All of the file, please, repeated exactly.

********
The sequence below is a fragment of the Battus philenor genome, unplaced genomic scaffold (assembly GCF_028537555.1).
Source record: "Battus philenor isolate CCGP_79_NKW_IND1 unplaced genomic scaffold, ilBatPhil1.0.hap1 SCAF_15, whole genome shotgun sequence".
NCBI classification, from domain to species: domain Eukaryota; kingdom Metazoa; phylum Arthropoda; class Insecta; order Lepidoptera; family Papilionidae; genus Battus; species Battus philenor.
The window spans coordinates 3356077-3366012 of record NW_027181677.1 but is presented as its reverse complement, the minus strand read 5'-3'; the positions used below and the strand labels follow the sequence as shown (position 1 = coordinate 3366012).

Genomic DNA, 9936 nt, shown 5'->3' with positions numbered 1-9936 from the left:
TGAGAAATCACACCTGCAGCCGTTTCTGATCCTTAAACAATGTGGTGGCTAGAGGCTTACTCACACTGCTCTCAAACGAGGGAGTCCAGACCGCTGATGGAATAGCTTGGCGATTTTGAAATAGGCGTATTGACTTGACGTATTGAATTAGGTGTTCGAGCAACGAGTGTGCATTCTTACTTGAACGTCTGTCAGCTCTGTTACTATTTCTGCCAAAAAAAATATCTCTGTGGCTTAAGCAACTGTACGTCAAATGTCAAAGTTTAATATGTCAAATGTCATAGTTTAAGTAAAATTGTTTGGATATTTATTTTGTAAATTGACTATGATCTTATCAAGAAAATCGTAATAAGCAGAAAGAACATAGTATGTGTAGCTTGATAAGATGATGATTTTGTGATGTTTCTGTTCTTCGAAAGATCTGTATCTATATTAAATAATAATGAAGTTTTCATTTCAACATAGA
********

The sequence below is a fragment of the Battus philenor genome, unplaced genomic scaffold (assembly GCF_028537555.1).
Source record: "Battus philenor isolate CCGP_79_NKW_IND1 unplaced genomic scaffold, ilBatPhil1.0.hap1 SCAF_15, whole genome shotgun sequence".
NCBI classification, from domain to species: domain Eukaryota; kingdom Metazoa; phylum Arthropoda; class Insecta; order Lepidoptera; family Papilionidae; genus Battus; species Battus philenor.
The window spans coordinates 3356077-3366012 of record NW_027181677.1 but is presented as its reverse complement, the minus strand read 5'-3'; the positions used below and the strand labels follow the sequence as shown (position 1 = coordinate 3366012).

Genomic DNA, 9936 nt, shown 5'->3' with positions numbered 1-9936 from the left:
TGAGAAATCACACCTGCAGCCGTTTCTGATCCTTAAACAATGTGGTGGCTAGAGGCTTACTCACACTGCTCTCAAACGAGGGAGTCCAGACCGCTGATGGAATAGCTTGGCGATTTTGAAATAGGCGTATTGACTTGACGTATTGAATTAGGTGTTCGAGCAACGAGTGTGCATTCTTACTTGAACGTCTGTCAGCTCTGTTACTATTTCTGCCAAAAAAAATATCTCTGTGGCTTAAGCAACTGTACGTCAAATGTCAAAGTTTAATATGTCAAATGTCATAGTTTAAGTAAAATTGTTTGGATATTTATTTTGTAAATTGACTATGATCTTATCAAGAAAATCGTAATAAGCAGAAAGAACATAGTATGTGTAGCTTGATAAGATGATGATTTTGTGATGTTTCTGTTCTTCGAAAGATCTGTATCTATATTAAATAATAATGAAGTTTTCATTTCAACATAGA